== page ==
The holidays are, if nothing else, an excellent chance to practice your small talk. At annual get togethers with friends, family, family friends, and the like, the usual opening question goes something like, “So….How’ve you been?” Not a terribly original questions, and not one that is particularly easy to answer casually over cocktails, either. There is a fine line between saying too much or not enough, between bragging and humble bragging and uncomfortably downplaying your accomplishments, between giving the honest answer and giving the comfortable one. So I get why most people (myself included) tend to default to standard, simple responses. What I don’t get (or at least, what I don’t like) is the trending stock answer that goes something like, “Oh, I’m good. Busy, but good.”
Busy, but good. The standard reply for the modern age. It’s slightly more personal than the “Fine, thanks” you’d give to a passing stranger on the street, but not quite as vulnerable as the gory details you’d reveal to your best friend over the second bottle of wine. Perhaps most importantly, it lets people know that you’re okay – you are needed, wanted, and important, without having to sound like you’re too aware of it.
It’s just another example of how we have become a culture that glorifies busy. Advertisers push busy on us, using our busy-ness as an excuse to get us to buy food-like microwavable breakfast sandwiches and overnight tooth whiteners and just about anything with “on-the-go” in the description. Pinterest pushes busy on us, subconsciously instilling in us that any unscheduled time must be spent painting Bible verses on recycled doors or making custom frames for the sonograms of your future children or baking cakes filled with food-like products such as Skittles. Our friends push busy on us, filling their Facebook pages with pictures from their adventures in hiking or travel or party planning or pub crawling and unconsciously (or maybe even consciously) daring us to compete with their awesome, activity-filled lives. And of course our careers push busy on us, encouraging us to do whatever it takes to reach the next income bracket or climb a little higher on the leadership ladder.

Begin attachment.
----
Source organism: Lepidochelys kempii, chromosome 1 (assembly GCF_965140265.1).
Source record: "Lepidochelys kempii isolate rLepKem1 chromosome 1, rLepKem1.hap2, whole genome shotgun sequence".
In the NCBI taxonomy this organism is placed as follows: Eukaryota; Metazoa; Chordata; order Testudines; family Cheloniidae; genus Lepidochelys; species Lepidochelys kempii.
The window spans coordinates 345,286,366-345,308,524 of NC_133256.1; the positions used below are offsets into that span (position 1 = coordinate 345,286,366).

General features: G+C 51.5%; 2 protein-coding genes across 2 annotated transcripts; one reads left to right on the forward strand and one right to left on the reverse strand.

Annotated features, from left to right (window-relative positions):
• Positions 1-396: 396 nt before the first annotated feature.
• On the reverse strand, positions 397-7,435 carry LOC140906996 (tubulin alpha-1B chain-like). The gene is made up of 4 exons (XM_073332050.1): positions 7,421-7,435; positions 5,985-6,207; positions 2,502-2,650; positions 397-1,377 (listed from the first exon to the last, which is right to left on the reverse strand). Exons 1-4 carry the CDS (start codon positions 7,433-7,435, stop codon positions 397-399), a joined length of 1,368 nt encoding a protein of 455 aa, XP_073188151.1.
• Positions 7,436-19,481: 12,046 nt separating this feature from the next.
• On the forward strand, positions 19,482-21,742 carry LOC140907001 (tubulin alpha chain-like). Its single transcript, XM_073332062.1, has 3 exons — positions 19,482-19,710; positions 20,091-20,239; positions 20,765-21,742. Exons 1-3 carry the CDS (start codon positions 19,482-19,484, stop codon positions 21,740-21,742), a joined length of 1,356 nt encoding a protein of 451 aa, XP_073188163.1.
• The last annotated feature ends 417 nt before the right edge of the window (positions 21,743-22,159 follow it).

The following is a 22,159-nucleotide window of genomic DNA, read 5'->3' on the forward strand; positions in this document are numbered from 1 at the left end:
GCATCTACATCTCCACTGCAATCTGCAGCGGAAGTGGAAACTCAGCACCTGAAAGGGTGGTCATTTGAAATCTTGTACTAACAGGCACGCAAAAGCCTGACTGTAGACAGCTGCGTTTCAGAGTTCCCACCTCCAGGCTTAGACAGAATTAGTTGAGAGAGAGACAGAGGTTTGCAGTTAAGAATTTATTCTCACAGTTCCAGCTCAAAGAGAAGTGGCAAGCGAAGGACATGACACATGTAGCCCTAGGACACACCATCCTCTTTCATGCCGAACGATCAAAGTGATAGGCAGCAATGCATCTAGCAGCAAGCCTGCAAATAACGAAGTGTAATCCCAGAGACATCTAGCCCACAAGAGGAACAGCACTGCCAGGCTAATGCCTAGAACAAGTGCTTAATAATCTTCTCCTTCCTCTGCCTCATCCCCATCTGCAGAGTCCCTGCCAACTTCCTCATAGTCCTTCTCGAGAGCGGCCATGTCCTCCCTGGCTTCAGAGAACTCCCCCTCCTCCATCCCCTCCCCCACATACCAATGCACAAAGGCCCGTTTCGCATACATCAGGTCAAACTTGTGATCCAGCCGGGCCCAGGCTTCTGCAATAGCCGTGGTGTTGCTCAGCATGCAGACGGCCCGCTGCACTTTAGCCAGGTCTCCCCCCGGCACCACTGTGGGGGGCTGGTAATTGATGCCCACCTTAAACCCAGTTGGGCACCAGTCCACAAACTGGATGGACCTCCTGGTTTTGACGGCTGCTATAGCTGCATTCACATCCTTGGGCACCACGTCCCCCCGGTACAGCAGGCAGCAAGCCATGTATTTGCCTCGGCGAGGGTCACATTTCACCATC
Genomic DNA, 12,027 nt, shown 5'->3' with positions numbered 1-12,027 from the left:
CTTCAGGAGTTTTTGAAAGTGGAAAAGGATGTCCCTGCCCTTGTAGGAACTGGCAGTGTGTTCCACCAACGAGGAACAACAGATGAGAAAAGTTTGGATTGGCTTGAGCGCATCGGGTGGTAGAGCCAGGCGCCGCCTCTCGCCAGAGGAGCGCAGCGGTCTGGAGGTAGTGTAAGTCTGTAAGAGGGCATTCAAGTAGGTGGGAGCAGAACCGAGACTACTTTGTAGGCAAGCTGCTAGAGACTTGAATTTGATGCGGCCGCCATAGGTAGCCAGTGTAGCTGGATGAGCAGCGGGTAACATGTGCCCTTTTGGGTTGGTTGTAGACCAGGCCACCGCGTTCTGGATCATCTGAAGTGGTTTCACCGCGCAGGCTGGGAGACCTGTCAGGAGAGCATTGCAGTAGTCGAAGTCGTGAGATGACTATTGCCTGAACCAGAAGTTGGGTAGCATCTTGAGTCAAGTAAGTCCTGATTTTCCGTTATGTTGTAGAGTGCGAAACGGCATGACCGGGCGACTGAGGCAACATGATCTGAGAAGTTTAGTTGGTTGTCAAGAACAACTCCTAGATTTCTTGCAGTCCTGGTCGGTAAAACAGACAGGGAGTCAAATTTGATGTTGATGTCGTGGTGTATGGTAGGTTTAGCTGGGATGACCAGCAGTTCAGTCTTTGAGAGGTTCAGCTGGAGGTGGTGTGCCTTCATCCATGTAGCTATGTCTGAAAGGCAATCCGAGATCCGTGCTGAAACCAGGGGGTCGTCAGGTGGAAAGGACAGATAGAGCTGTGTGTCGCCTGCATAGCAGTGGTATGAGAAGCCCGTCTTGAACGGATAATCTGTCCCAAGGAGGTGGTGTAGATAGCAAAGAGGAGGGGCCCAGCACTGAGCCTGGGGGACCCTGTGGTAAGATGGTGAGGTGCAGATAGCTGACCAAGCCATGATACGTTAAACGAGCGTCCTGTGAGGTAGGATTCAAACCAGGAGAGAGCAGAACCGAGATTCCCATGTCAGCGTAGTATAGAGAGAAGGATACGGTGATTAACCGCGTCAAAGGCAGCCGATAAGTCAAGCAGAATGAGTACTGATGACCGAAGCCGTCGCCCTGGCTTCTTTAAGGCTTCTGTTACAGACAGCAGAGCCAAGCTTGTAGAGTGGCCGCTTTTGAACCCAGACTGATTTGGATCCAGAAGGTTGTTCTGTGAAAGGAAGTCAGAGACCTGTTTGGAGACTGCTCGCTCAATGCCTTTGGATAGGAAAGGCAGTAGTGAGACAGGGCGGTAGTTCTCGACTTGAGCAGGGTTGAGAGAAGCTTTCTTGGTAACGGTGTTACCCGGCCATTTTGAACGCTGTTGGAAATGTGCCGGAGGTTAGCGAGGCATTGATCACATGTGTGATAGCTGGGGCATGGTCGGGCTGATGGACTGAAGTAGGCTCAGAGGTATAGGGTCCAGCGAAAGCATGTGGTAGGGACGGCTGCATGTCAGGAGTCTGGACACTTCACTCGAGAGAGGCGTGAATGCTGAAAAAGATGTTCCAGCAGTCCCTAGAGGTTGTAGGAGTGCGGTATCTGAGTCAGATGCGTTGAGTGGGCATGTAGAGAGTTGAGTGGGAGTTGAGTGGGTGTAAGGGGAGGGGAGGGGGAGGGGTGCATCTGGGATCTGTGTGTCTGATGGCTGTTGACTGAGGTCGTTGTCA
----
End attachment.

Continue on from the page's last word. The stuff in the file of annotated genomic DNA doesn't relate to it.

I will admit to glorifying busy more often than I would like. I fill my time with opportunity after opportunity – career, social, or otherwise – and at times even fill my social media pages and conversations with references to my particular brand of busy – intentionally or unintentionally. I give into the idea that busy = important, and I, like everyone, want to feel like I matter.